People have a wide view of motorcycle riders. Some picture a bearded man on a Harley, others think of a street bike whose rider matches the color of the bike. The truth is that motorcycle riders are normal people from all walks of life who ride because we love it. We love the freedom we feel when we are on the road. Yes it is a potentially dangerous thing to do, but we do it anyway.
The fact is most motorcycle owners are everyday people, from high-level professionals to blue-collar union workers. These people are a special breed because all they want to do is experience the freedom of the road. They are willing to take the very real chance of getting into an accident and suffering serious injuries to themselves for that freedom.
However, this does not mean motorcycle drivers throw all caution to the wind. There are safety procedures that bikers must follow and are required by law to follow in order to help them stay safe. Unlike automobile accidents, there is little or nothing protecting the motorcyclist if their bike collides with something. The driver does not have the body and frame of a car around them to protect them from the road, other cars, buildings or anything else around. When they crash, they can be thrown from the bike and into a hard road surface or surrounding structures causing serious, often permanent injury, and sometimes death.
The staff at Michael J. O’Connor & Associates have attorneys who are well experienced in the many state laws regarding the operation of motorcycles. Pennsylvania, like other states, has very specific requirements when it comes to operating motorcycles. It is important for potential drivers to know them before taking to the road.
If you are a motorcycle owner, and want some type of legal protection from potential hazards, it is important to know the following Pennsylvania laws regarding motorcycle use. It is also important to talk to an attorney, such as the motorcycle accident attorneys at Michael J. O’Connor & Associates about what is best for your individual needs. Below we have listed some of the laws regarding motorcycle riding in Pennsylvania that EVERY RIDER SHOULD KNOW before taking to the road.Helmet Law
Pennsylvania law originally required all motorcycle drivers and riders to wear a helmet, but they do not anymore.
Motorcycle riders are now not required to wear a helmet if:
Passengers of a rider are not required to wear a helmet if
Nobody is allowed to ride a motorcycle without approved eye gear unless they meet the requirements provided by the Department of Transportation allowing them to do so.
Motorcyclists can sue for severe injuries and pain and suffering that meet certain conditions. Unless these injuries happen, you cannot sue for tort liability arising out of an accident. They are: bodily injury resulting in death, dismemberment, significant disfigurement and scarring, displaced fractures, loss of fetus, permanent injury within reasonable degree of medical probability, other than scarring or permanent significant disfigurement.Pennsylvania Motor Vehicle Financial Responsibility Act:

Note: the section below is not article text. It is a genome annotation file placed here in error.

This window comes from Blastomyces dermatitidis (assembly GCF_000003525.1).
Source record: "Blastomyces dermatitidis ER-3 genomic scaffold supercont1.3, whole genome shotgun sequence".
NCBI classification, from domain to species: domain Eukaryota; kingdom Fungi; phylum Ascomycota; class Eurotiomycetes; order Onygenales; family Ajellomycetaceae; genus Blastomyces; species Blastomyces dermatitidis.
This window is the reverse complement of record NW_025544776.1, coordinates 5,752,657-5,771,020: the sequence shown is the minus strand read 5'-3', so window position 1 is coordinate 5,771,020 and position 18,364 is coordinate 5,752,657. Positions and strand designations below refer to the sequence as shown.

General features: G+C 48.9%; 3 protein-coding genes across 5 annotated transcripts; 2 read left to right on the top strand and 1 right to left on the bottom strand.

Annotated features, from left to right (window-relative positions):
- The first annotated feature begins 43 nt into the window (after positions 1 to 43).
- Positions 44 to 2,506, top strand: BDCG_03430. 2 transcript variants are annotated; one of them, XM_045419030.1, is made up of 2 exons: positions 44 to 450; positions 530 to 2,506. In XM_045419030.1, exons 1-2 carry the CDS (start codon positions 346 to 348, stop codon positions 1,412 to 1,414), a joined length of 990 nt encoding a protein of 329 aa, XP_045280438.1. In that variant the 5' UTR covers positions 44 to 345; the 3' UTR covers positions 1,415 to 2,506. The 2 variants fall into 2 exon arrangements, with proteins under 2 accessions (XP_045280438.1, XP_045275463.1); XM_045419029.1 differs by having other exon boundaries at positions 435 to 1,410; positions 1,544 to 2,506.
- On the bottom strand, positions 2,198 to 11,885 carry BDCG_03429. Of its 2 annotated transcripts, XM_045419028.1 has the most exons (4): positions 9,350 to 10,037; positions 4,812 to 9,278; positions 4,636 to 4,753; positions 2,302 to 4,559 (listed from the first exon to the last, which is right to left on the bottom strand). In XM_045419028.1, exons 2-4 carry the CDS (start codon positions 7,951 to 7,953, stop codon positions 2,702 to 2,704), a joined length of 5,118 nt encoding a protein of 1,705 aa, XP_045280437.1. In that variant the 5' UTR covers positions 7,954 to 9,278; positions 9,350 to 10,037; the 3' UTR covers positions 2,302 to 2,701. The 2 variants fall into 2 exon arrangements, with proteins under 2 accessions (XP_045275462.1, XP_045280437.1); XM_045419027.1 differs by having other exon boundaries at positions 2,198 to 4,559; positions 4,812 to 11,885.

Insured people are given options under this act including Limited Tort and Full Tort.Limited Tort: (less expensive option).
Unless you have a serious impairment of bodily functions that resulted from a serious or permanent injury, you can’t recover for pain and suffering if you choose Limited Tort Insurance. Limited Tort also makes it harder to recover money for your injuries, and the amount of money it will save you on premiums is normally a very small amount.Full Tort: (more expensive option)
This option is a little more expensive, but in the case of an accident it will make a world of difference. Pain and suffering damages can be recovered in the event of an accident and recovering for injuries, permanent or not, will be much easier.What Does A “Choice No-Fault State” Mean For Pennsylvanians?
Motorcycle owners can choose no-fault insurance. What this means is if you are hurt in an accident you would recover money from your own insurance company for things such as medical bills and lost wages before having to look to the other person’s insurance company for that money. The amount of money you can recover from your insurance has a limit however, and if you go over that limit you will need to go through the other person’s insurance company if the other person was at fault.No-Fault Benefits
Emotional distress, pain and suffering, and inconvenience are not included in No-Fault Benefits.Insurance Requirements:
Compulsory Liability insurance is the minimum required by the state.Statute of limitations
Action must start within two years of the accident taking place.We Hope You find This Information Helpful